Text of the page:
Archived Letter – 1479

Wellington Advertiser
Jim Coneybeare dislikes neonic insecticides used to protect farm crops from pests. In a September 7 letter to editor, he cites recent stories on Global TV and in the Globe and Mail, and two weak research studies (out of hundreds available) to support his case.
He ignores reports by the Canadian Association of Professional Apiculturists (government bee specialists) on over-winter bee deaths that do not even mention neonics as a significant cause. The same for a conclusion by the Pest Management Regulatory Agency (PMRA) of Health Canada that neonic seed treatments aren’t a critical factor in honeybee mortality.
True, PMRA recently announced a tentative decision to discontinue usage of some neonic seed treatments in the future, but the agency states this is because of neonic effects on aquatic insects, not bees. The key issue is whether this can be done without the replacement products being more harmful to environment – including bees – than the neonics they replace. Unfortunately, that’s now happening with neonic bans in Europe. If there is to be enough food grown for everyone at reasonable cost, then crop pests must be controlled.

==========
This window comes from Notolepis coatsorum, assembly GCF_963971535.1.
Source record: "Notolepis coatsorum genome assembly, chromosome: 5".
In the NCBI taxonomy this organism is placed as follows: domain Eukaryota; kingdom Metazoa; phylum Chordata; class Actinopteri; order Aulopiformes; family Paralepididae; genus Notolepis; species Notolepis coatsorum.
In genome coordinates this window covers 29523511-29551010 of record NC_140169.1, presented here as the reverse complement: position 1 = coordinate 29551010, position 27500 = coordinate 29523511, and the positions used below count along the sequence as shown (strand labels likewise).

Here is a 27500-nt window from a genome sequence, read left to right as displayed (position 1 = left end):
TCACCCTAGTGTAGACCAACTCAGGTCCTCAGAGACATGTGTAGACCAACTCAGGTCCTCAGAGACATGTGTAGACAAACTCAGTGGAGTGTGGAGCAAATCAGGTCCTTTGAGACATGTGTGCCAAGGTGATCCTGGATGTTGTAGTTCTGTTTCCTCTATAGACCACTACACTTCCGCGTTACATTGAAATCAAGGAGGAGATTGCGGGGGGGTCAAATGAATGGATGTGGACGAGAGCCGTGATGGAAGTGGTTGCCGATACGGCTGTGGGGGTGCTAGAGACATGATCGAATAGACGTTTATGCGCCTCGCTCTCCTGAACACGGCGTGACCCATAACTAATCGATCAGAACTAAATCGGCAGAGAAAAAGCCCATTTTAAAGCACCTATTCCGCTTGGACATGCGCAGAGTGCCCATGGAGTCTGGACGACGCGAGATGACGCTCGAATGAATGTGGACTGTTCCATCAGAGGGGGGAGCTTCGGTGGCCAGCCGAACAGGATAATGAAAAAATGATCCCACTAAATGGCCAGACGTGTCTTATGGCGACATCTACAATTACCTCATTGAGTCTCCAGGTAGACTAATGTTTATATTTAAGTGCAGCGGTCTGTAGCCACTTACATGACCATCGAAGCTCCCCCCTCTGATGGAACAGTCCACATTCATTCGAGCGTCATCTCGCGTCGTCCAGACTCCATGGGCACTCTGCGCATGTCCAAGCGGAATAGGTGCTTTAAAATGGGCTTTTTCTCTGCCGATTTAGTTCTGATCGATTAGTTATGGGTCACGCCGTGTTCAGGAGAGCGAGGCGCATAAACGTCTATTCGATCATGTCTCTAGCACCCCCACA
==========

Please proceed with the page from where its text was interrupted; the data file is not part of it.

Canadian honeybee colony numbers continue to climb according to Statistics Canada data. However, there is concern about wild bees. Interestingly, honeybees, a non-indigenous species, have been identified in several studies as a serious threat to wild bees because of competition for flower pollen and nectar, and the way in which honeybees introduce and spread diseases into/through wild bee populations. Perhaps that’s a subject worth Mr. Coneybeare’s attention.
Terry Daynard
RR 7, Guelph

Terry Daynard